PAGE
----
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    Scapegoats – Acharei Mot

    Most of Acharei Mot deals with Yom Kippur, including the scapegoat who bore the people’s sins into the wilderness.

    Sending out the Scapegoat, by William J Webb, 1904

    The original phrase was “escape goat”. The word “escape” itself is probably linked with “cape”; to escape was, says Skeat’s Etymological Dictionary, “to slip out of one’s cape”.

    Critics dislike the idea of piling sins upon an innocent goat and sending out of sight and out of mind, but the goat was symbolic of rapid transport – sinners wanted to cast their sins as far away and as quickly as they could.

    This could not replace penitence; only when one regretted the sin and determined not to repeat it, would a person want to send the sin off into the distance.

    Scapegoats are too common in human culture.

    Adam sinned; the scapegoat was his wife: “The woman gave me the fruit”. Eve blamed the serpent: “The serpent enticed me and I ate”.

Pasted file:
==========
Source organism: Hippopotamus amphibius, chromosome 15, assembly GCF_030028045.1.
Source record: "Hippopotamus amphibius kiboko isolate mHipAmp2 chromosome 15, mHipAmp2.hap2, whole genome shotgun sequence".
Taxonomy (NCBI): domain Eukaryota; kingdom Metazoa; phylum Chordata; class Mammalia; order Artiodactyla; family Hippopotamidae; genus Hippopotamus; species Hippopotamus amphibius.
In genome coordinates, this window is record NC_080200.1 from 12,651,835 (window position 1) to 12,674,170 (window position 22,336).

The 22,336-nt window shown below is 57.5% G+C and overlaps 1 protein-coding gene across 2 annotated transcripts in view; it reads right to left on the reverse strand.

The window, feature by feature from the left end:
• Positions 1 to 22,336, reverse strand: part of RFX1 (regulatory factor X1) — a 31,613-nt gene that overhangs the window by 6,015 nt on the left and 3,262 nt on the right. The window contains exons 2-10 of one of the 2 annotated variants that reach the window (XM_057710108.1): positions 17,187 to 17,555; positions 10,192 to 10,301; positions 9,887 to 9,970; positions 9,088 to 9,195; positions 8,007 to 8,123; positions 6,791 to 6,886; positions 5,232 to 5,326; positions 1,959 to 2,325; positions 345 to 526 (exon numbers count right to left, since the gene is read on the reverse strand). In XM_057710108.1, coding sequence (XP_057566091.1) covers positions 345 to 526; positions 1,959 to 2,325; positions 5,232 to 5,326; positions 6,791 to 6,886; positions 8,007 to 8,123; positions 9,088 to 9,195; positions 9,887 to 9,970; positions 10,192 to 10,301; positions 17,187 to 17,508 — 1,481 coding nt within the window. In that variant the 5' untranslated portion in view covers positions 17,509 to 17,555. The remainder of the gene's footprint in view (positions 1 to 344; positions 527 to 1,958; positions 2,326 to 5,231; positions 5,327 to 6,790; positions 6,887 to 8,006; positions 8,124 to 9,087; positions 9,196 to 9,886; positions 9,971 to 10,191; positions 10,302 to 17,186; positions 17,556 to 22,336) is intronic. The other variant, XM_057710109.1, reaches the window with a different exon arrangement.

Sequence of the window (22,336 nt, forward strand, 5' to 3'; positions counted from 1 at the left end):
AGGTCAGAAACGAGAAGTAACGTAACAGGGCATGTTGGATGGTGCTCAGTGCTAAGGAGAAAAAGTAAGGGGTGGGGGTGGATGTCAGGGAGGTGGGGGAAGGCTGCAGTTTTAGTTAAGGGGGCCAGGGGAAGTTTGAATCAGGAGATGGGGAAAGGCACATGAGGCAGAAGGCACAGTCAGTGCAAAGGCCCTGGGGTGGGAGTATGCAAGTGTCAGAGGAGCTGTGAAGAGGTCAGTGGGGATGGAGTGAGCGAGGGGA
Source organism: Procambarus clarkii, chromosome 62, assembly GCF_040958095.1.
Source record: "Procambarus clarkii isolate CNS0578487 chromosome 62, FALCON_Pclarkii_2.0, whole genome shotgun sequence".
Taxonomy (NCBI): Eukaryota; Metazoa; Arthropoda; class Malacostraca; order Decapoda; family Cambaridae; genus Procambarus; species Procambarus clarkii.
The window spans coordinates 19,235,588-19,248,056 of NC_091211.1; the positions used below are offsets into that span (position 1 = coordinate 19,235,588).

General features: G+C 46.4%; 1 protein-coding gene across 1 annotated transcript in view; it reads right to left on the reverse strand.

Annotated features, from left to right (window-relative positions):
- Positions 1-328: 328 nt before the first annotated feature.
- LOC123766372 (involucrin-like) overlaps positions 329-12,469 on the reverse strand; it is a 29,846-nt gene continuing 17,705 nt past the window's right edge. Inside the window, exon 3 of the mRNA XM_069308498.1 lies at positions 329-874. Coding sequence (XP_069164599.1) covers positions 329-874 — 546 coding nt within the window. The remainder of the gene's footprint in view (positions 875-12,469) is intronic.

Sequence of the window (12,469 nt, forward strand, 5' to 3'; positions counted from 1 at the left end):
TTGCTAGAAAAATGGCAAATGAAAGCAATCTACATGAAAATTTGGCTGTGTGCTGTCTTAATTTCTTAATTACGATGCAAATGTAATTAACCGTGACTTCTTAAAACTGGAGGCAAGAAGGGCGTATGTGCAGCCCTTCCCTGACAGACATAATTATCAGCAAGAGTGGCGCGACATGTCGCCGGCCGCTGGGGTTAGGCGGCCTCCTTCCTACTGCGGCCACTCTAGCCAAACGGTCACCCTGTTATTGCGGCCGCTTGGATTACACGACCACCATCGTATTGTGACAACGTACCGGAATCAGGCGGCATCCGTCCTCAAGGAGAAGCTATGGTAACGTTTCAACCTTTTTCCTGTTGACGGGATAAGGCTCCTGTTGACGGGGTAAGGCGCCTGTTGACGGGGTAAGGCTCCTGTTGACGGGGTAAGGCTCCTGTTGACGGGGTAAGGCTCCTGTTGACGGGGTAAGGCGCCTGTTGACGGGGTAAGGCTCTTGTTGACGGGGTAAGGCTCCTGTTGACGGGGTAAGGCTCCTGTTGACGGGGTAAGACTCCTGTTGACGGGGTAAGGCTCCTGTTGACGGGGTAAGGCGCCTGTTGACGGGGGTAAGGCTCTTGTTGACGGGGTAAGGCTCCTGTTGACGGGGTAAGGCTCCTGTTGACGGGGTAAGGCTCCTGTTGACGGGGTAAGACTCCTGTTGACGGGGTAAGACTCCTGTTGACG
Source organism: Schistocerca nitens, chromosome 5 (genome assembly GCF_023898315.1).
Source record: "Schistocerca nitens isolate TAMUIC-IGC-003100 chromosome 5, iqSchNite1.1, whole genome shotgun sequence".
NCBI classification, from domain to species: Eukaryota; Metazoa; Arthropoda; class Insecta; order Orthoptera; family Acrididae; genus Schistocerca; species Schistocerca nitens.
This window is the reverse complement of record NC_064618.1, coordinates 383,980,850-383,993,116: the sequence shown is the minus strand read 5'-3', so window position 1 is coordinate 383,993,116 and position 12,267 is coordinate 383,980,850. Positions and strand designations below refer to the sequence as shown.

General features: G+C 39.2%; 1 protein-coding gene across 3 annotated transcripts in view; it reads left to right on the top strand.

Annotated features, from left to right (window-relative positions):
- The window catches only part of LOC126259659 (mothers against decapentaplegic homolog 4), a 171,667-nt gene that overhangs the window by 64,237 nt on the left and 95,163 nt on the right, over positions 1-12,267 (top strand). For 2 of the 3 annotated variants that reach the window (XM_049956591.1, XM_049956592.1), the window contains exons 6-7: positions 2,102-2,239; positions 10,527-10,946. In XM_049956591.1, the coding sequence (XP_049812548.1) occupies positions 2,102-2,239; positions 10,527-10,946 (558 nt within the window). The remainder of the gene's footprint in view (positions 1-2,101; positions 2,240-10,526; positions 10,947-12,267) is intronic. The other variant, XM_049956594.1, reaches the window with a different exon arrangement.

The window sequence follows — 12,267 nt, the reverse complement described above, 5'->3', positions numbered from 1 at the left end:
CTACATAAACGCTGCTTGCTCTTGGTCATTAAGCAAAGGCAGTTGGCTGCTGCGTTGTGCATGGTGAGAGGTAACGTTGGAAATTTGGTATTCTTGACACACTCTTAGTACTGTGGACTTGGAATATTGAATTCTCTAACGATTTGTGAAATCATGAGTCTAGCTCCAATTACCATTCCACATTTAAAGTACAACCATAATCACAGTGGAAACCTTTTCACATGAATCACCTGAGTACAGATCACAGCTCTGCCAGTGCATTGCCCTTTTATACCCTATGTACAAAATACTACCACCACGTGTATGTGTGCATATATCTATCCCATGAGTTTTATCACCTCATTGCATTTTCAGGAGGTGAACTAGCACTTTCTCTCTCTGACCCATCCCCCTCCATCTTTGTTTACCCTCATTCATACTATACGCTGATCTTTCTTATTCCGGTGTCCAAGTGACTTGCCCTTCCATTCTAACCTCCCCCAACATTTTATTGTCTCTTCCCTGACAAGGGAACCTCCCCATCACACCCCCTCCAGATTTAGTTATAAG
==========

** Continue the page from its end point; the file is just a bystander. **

We don’t know the serpent’s excuse, but he too must have found someone to blame.

    The Talmud has a story about Elazar ben Durdaya (AZ 17a).

    After leaving the path of Torah he wanted the mountains to speak up for him, then the heavens and earth, the sun and moon, the stars and planets.

    Why had he sinned?

    The mountains were too hard to climb, heaven was too high, the earth was booby-trapped, the sun and moon (i.e. the weather) were against him, his stars were unfavourable.

    Finally he realised: Ein hadavar talu’i ela bi – “it was no-one’s fault but mine!”

    He sat with his head between his knees and wept aloud until his soul departed.

    We are all tempted to blame scapegoats; in the end we know that what we make of our lives depends on ourselves.

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